In New Haven’s quest to reach kids before they shoot each other, the adults plan to start sharing notes.
The Harp administration announced that plan Thursday afternoon at a City Hall press conference.
It calls for initiating a regular meeting—weekly at first—of top Board of Ed and housing authority officials, cops, city youth workers, state probation and social workers, firefighters, street outreach workers, and people from community agencies that work with kids in trouble. The meetings start next Tuesday.
The new meetings will go by the title “City Youth Stat.” They’re modeled after the police department’s successful weekly Compstat gatherings, which bring top cops together with community leaders and heads of other government agencies to share the latest data on crimes and brewing problems and then plot strategy for addressing them. The effort also resembles this effort in Baltimore.
Mayor Toni Harp called the new effort the latest installment in New Haven’s “peaceful retaliation in response to recent violence,” including two murders of teens.
“We have to tear down the silos” that keep information within single agencies that deal with at-risk young people, Harp declared. “I believe this information will save lives. I believe this information will give youngsters a second chance” at a better life.
The announcement follows two other steps taken by the Harp administration since the two recent murders:
• It launched My Brother’s Keeper, a program linking cops, educators, and other responsible adults with some of the most at-risk young people in New Haven. A community canvass last week signed up 50 new adult mentors for the program and gathered the names of 45 young mentees, according to city youth chief Jason Bartlett.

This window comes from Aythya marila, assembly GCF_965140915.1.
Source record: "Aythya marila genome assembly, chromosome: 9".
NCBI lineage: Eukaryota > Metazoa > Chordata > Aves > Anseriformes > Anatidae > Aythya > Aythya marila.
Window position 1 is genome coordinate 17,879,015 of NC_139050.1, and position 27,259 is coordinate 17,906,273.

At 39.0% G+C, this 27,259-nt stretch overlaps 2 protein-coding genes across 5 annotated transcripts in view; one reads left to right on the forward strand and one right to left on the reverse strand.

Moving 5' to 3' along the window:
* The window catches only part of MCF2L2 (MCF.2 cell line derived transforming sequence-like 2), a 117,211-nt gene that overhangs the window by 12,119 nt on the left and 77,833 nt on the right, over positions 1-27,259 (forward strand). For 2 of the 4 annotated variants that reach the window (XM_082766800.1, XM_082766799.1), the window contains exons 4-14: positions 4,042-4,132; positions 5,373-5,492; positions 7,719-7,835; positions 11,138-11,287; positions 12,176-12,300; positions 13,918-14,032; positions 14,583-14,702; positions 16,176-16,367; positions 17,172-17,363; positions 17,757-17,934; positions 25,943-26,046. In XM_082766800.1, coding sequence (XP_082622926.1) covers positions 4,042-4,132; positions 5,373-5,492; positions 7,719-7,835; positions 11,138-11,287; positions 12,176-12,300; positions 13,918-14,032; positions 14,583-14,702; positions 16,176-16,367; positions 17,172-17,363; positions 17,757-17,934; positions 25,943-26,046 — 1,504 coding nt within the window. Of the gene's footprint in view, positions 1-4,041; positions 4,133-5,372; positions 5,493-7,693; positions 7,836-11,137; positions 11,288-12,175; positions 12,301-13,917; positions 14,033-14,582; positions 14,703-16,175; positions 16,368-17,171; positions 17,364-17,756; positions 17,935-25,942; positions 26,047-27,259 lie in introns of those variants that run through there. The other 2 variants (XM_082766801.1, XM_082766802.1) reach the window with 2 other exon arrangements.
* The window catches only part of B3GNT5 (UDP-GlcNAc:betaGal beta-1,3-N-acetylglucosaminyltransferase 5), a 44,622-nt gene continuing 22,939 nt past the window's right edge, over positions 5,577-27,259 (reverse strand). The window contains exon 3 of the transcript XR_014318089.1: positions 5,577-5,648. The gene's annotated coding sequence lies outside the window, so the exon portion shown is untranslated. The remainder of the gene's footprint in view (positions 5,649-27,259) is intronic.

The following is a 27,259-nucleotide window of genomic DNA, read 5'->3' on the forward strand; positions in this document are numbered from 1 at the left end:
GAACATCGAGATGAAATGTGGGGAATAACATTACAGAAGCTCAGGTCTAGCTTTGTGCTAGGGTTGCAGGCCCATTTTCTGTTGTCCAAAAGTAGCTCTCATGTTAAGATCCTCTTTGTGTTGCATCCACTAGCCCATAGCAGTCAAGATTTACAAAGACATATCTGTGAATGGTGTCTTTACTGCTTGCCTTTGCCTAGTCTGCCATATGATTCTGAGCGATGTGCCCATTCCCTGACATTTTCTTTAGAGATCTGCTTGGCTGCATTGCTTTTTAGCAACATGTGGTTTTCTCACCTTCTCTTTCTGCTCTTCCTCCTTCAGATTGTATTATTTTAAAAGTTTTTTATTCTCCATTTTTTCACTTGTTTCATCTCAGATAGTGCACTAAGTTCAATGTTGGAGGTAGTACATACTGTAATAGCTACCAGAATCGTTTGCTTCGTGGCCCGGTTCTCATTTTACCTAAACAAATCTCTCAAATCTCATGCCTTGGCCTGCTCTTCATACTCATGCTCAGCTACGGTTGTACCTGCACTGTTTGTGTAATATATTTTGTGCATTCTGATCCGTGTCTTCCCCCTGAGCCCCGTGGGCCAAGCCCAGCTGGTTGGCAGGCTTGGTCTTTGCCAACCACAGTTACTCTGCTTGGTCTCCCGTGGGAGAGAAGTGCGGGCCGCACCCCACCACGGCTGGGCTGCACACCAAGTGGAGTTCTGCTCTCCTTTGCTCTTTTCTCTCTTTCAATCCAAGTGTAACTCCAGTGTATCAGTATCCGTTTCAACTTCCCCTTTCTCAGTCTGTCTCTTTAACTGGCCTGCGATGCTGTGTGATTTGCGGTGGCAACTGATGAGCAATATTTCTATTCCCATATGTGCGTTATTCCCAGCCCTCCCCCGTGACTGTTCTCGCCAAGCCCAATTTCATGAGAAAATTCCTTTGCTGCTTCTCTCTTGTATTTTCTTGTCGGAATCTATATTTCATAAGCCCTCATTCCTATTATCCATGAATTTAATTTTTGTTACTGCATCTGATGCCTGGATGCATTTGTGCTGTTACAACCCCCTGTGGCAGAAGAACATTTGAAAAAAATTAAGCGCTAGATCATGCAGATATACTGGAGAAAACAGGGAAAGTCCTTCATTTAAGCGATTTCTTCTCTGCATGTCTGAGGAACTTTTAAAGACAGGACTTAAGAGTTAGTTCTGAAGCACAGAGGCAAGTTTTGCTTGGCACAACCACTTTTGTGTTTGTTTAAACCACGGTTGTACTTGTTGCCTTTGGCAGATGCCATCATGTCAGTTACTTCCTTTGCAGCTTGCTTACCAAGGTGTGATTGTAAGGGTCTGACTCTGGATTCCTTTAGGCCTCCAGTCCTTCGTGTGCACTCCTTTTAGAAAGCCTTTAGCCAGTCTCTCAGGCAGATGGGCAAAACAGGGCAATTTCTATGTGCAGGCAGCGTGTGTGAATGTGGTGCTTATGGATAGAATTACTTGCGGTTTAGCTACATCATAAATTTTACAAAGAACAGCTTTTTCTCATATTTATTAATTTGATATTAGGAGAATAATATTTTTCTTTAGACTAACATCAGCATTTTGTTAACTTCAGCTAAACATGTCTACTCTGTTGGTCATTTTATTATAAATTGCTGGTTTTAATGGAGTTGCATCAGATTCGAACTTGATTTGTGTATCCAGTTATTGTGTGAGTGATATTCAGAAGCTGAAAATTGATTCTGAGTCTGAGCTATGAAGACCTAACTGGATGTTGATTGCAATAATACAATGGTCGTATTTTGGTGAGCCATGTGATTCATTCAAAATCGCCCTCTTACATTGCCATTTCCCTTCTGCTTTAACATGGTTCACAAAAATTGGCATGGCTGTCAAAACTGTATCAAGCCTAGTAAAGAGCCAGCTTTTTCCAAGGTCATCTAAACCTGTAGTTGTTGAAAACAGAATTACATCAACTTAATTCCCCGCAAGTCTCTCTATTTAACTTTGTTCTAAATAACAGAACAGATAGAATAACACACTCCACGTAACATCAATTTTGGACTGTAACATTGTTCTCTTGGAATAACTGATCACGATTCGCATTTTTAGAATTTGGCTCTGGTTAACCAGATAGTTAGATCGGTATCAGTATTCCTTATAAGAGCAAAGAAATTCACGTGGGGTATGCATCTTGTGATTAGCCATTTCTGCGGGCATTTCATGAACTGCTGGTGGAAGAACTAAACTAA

• The city opened six schools to keep kids busy and feed them during this week’s school vacation.
The new Youth Stat meetings will enable, say, a street outreach worker to share data and plot strategy with a principal or administrator as well as a probation officer or someone from Continuum of Care, which houses homeless teens, about a young person getting in trouble, who might be on his way to becoming the city’s next murder victim or shooter.
It’s a new strategy—one that will require working through privacy rules that often limit the flow of information, officials acknowledged. Mayor Harp started the process by gaining the support of heads of state agencies.
Too often, Bartlett said, “agencies feel they can solve a problem only by themselves.” Youth Stat will aim to change that.
“Our job,” said schools Superintendent Garth Harries, “is to reach the next Torrence.” He was referring to Torrence Gamble Jr., who had been having problems with the law and with school—but had also been reaching out for help—before someone fatally shot him in the head on April 3.